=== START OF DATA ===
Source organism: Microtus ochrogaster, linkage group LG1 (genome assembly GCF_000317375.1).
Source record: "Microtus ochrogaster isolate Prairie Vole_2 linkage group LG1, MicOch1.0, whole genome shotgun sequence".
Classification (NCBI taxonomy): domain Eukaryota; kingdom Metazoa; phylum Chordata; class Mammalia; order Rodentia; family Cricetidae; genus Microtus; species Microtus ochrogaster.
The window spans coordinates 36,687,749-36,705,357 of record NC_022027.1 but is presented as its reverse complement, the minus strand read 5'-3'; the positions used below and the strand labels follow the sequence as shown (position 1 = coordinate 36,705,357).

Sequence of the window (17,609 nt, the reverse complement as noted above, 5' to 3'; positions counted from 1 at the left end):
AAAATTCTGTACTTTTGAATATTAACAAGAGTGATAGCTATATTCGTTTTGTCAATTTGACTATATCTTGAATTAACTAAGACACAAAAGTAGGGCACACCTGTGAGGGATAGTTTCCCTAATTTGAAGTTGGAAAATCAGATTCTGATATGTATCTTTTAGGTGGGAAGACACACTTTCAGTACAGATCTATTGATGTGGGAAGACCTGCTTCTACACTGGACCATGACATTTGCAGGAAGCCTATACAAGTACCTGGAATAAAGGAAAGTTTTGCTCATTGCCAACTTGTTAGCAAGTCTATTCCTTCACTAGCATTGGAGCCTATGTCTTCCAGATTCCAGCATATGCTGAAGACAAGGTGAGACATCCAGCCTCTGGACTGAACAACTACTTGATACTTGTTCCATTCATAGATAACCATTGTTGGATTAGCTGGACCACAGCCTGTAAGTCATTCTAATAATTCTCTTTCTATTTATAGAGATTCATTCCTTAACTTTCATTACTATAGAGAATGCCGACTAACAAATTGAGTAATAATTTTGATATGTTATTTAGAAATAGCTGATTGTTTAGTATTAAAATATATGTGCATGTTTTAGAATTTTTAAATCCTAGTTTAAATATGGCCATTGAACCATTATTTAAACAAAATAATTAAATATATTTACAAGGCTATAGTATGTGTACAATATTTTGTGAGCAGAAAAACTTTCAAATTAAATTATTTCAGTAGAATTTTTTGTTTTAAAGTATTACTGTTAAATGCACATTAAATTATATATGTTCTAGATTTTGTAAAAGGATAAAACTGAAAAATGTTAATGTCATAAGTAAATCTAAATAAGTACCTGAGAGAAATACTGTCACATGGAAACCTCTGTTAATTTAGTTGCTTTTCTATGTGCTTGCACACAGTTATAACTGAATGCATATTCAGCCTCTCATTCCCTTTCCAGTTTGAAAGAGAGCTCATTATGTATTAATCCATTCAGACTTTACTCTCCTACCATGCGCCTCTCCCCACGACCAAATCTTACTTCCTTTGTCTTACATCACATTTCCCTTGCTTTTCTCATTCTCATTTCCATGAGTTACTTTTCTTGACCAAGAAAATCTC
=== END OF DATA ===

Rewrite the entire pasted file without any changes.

Source organism: Microtus ochrogaster, linkage group LG1 (genome assembly GCF_000317375.1).
Source record: "Microtus ochrogaster isolate Prairie Vole_2 linkage group LG1, MicOch1.0, whole genome shotgun sequence".
Classification (NCBI taxonomy): domain Eukaryota; kingdom Metazoa; phylum Chordata; class Mammalia; order Rodentia; family Cricetidae; genus Microtus; species Microtus ochrogaster.
The window spans coordinates 36,687,749-36,705,357 of record NC_022027.1 but is presented as its reverse complement, the minus strand read 5'-3'; the positions used below and the strand labels follow the sequence as shown (position 1 = coordinate 36,705,357).

Sequence of the window (17,609 nt, the reverse complement as noted above, 5' to 3'; positions counted from 1 at the left end):
AAAATTCTGTACTTTTGAATATTAACAAGAGTGATAGCTATATTCGTTTTGTCAATTTGACTATATCTTGAATTAACTAAGACACAAAAGTAGGGCACACCTGTGAGGGATAGTTTCCCTAATTTGAAGTTGGAAAATCAGATTCTGATATGTATCTTTTAGGTGGGAAGACACACTTTCAGTACAGATCTATTGATGTGGGAAGACCTGCTTCTACACTGGACCATGACATTTGCAGGAAGCCTATACAAGTACCTGGAATAAAGGAAAGTTTTGCTCATTGCCAACTTGTTAGCAAGTCTATTCCTTCACTAGCATTGGAGCCTATGTCTTCCAGATTCCAGCATATGCTGAAGACAAGGTGAGACATCCAGCCTCTGGACTGAACAACTACTTGATACTTGTTCCATTCATAGATAACCATTGTTGGATTAGCTGGACCACAGCCTGTAAGTCATTCTAATAATTCTCTTTCTATTTATAGAGATTCATTCCTTAACTTTCATTACTATAGAGAATGCCGACTAACAAATTGAGTAATAATTTTGATATGTTATTTAGAAATAGCTGATTGTTTAGTATTAAAATATATGTGCATGTTTTAGAATTTTTAAATCCTAGTTTAAATATGGCCATTGAACCATTATTTAAACAAAATAATTAAATATATTTACAAGGCTATAGTATGTGTACAATATTTTGTGAGCAGAAAAACTTTCAAATTAAATTATTTCAGTAGAATTTTTTGTTTTAAAGTATTACTGTTAAATGCACATTAAATTATATATGTTCTAGATTTTGTAAAAGGATAAAACTGAAAAATGTTAATGTCATAAGTAAATCTAAATAAGTACCTGAGAGAAATACTGTCACATGGAAACCTCTGTTAATTTAGTTGCTTTTCTATGTGCTTGCACACAGTTATAACTGAATGCATATTCAGCCTCTCATTCCCTTTCCAGTTTGAAAGAGAGCTCATTATGTATTAATCCATTCAGACTTTACTCTCCTACCATGCGCCTCTCCCCACGACCAAATCTTACTTCCTTTGTCTTACATCACATTTCCCTTGCTTTTCTCATTCTCATTTCCATGAGTTACTTTTCTTGACCAAGAAAATCTC